I recently saw - on Birds2blog - my Fridays birding with JB/BT described as 'The Friday Jaunt'. Looking up the true definition of 'jaunt' I discover its a....'short journey for pleasure'....So I accept that this is as good a description as any other of what I experience each and every Friday with the said two birding friends of mine. As always JB's records will be far more comprehensive than mine that follow and are HERE

Climbing
Pink-footed Geese. Brian Rafferty

Another sign of the approaching winter was the sight of at least 2,000 Pink-footed Geese on Pilling Marsh this afternoon with which I found a single Barnacle Goose. The frustration of this welcome sight was that I saw at least three neck collars which were too distant to have any chance of reading. A Little Egret also seen here.

Barnacle Geese. Dave Appleton

But we had started about five hours earlier at Freeman's Pools where 6 Little Grebe were counted along with the exceptional number of 11 Grey Heron on the island all standing like hunched sentinels, a Greenshank was on Aldcliffe Marsh. Moving no further than the viewing platform at Conder Green I noted 'the' Common Sandpiper, a Spotted Redshank, and 5 Little Grebe.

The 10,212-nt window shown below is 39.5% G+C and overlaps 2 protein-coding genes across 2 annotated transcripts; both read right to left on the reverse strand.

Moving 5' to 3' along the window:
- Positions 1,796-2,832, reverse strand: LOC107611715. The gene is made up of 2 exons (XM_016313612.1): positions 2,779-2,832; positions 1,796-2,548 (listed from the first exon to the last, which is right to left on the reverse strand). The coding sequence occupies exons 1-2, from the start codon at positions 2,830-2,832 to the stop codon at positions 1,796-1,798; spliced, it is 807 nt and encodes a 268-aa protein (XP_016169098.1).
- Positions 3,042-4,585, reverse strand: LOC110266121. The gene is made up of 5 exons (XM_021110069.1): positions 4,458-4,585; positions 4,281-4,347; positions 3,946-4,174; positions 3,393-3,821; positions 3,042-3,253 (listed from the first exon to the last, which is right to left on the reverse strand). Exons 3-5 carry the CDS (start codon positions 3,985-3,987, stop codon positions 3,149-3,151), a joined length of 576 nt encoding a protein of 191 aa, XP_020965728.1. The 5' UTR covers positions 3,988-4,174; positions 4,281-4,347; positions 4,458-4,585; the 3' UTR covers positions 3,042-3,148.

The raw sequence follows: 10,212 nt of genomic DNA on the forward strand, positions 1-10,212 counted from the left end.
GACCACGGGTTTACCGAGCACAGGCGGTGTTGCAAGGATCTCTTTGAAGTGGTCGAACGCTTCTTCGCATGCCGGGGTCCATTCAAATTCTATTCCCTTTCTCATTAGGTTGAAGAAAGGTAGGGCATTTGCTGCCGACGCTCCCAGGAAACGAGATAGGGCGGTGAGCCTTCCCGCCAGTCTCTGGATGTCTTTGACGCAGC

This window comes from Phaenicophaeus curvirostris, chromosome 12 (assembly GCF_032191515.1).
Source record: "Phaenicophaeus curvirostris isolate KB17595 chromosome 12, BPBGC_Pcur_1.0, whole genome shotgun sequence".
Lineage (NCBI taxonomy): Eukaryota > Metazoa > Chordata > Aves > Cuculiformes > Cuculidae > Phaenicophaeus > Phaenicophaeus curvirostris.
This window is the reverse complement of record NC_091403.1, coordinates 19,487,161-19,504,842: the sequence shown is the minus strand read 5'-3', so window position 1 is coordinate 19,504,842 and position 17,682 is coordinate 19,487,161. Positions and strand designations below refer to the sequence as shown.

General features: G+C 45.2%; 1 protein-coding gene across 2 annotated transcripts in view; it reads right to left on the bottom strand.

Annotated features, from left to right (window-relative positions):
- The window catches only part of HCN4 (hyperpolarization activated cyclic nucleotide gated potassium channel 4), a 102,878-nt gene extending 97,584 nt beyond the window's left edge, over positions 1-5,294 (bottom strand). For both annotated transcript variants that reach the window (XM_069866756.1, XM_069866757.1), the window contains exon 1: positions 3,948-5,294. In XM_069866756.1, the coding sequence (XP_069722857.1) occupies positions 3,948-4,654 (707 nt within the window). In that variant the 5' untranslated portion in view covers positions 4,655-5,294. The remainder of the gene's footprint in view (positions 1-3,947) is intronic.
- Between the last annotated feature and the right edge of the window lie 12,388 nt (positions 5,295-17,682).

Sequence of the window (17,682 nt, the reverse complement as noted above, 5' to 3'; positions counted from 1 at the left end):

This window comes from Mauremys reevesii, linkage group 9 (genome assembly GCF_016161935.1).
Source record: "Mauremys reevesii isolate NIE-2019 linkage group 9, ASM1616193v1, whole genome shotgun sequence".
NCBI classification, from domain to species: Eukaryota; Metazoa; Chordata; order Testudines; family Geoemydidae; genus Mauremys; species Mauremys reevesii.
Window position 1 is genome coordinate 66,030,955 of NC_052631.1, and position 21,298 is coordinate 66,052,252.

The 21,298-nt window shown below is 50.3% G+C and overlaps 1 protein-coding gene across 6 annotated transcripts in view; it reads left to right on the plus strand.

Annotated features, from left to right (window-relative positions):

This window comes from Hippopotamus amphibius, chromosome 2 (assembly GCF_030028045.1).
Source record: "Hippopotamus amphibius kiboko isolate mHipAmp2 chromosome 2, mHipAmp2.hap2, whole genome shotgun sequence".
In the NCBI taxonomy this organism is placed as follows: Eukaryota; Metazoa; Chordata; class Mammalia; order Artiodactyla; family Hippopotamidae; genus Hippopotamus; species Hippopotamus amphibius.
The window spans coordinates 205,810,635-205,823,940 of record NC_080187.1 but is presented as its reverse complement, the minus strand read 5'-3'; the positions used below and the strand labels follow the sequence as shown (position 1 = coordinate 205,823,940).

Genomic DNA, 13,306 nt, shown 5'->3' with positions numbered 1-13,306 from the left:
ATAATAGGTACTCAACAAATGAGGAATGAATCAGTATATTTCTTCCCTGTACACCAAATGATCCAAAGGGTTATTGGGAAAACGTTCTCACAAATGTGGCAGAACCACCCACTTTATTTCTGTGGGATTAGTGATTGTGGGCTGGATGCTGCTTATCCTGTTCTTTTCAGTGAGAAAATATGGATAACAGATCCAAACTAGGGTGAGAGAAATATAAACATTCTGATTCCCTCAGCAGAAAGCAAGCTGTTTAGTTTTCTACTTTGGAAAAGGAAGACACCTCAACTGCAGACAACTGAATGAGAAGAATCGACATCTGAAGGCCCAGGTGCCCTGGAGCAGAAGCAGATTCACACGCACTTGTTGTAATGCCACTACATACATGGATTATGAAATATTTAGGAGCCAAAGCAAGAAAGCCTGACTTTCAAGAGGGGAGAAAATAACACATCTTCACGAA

On the Lune Estuary at Glasson Dock I thought the thing I should do first and foremost is to note the birds absent or in low number the most significant of which is the virtual total absence of Dunlin both here and at Cockersands, Curlew were no more than 40, the Redshank no more than 50. On the plus of note, at least 5,000 Lapwing, c.350 Golden Plover, and a Spotted Redshank.

Greenshank. Dave Appleton
   
At Cockersands where I walked the headland to meet BT/JB at the caravan park about twenty minutes later. No waders apparent which - given time - would have meant a search over Plover Scar to find any, I noted a Wheatear, a Little Egret, and a Sparrowhawk, with c.15 Greenfinch seen again as yesterday. A detour round Gulf Lane produced another Sparrowhawk 'gliding' at speed below a hedge.

So now we're back at the start of the post at Pilling Marsh to discover the aforementioned 'geese' and - unknown to JB and I - this was the termination point and we were on our way back to Lancaster....the 'short journey for pleasure' was over!

Thursday, 22 September 2011

On the hunt.


My target bird for today was a Baltimore Oriole at Conder Green, but it turned out to be just wishful thinking and it had already turned up a 'few' miles away on the Scillies.

Blue-naped Chlorophonia. Colin Bushell.